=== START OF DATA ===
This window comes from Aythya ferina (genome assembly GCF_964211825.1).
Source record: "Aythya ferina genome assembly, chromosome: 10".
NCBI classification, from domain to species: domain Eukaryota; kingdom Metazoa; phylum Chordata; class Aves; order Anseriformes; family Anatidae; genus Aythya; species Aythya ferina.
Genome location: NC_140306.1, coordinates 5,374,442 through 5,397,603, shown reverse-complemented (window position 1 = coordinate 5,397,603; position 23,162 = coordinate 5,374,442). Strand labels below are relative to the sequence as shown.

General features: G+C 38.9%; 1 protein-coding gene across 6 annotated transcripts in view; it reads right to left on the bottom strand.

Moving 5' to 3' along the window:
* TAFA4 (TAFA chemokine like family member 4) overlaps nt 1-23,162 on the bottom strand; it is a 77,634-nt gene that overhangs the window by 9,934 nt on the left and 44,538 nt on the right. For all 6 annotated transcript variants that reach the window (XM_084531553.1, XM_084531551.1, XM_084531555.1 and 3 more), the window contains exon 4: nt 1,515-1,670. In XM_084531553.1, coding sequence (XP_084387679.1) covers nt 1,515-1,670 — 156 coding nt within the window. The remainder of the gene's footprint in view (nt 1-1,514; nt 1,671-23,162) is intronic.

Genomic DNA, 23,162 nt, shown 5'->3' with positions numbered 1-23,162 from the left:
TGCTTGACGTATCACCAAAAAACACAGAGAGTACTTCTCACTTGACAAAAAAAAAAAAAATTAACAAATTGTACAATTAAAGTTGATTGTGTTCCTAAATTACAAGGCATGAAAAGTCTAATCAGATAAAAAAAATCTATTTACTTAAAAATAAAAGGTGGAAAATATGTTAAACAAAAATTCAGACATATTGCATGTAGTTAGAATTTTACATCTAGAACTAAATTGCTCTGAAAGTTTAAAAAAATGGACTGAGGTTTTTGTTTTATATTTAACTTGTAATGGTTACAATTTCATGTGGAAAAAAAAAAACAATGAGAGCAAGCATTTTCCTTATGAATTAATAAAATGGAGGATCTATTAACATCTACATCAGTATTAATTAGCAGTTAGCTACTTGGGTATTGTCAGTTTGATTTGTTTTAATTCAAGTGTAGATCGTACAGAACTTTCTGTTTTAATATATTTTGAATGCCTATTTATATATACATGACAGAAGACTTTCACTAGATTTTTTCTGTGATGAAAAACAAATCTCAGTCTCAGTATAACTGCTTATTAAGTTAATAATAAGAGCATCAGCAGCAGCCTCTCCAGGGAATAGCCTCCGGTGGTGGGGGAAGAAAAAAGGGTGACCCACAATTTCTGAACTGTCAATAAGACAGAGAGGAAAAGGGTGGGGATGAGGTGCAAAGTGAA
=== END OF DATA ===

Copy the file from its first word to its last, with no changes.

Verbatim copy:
This window comes from Aythya ferina (genome assembly GCF_964211825.1).
Source record: "Aythya ferina genome assembly, chromosome: 10".
NCBI classification, from domain to species: domain Eukaryota; kingdom Metazoa; phylum Chordata; class Aves; order Anseriformes; family Anatidae; genus Aythya; species Aythya ferina.
Genome location: NC_140306.1, coordinates 5,374,442 through 5,397,603, shown reverse-complemented (window position 1 = coordinate 5,397,603; position 23,162 = coordinate 5,374,442). Strand labels below are relative to the sequence as shown.

General features: G+C 38.9%; 1 protein-coding gene across 6 annotated transcripts in view; it reads right to left on the bottom strand.

Moving 5' to 3' along the window:
* TAFA4 (TAFA chemokine like family member 4) overlaps nt 1-23,162 on the bottom strand; it is a 77,634-nt gene that overhangs the window by 9,934 nt on the left and 44,538 nt on the right. For all 6 annotated transcript variants that reach the window (XM_084531553.1, XM_084531551.1, XM_084531555.1 and 3 more), the window contains exon 4: nt 1,515-1,670. In XM_084531553.1, coding sequence (XP_084387679.1) covers nt 1,515-1,670 — 156 coding nt within the window. The remainder of the gene's footprint in view (nt 1-1,514; nt 1,671-23,162) is intronic.

Genomic DNA, 23,162 nt, shown 5'->3' with positions numbered 1-23,162 from the left:
TGCTTGACGTATCACCAAAAAACACAGAGAGTACTTCTCACTTGACAAAAAAAAAAAAAATTAACAAATTGTACAATTAAAGTTGATTGTGTTCCTAAATTACAAGGCATGAAAAGTCTAATCAGATAAAAAAAATCTATTTACTTAAAAATAAAAGGTGGAAAATATGTTAAACAAAAATTCAGACATATTGCATGTAGTTAGAATTTTACATCTAGAACTAAATTGCTCTGAAAGTTTAAAAAAATGGACTGAGGTTTTTGTTTTATATTTAACTTGTAATGGTTACAATTTCATGTGGAAAAAAAAAAACAATGAGAGCAAGCATTTTCCTTATGAATTAATAAAATGGAGGATCTATTAACATCTACATCAGTATTAATTAGCAGTTAGCTACTTGGGTATTGTCAGTTTGATTTGTTTTAATTCAAGTGTAGATCGTACAGAACTTTCTGTTTTAATATATTTTGAATGCCTATTTATATATACATGACAGAAGACTTTCACTAGATTTTTTCTGTGATGAAAAACAAATCTCAGTCTCAGTATAACTGCTTATTAAGTTAATAATAAGAGCATCAGCAGCAGCCTCTCCAGGGAATAGCCTCCGGTGGTGGGGGAAGAAAAAAGGGTGACCCACAATTTCTGAACTGTCAATAAGACAGAGAGGAAAAGGGTGGGGATGAGGTGCAAAGTGAA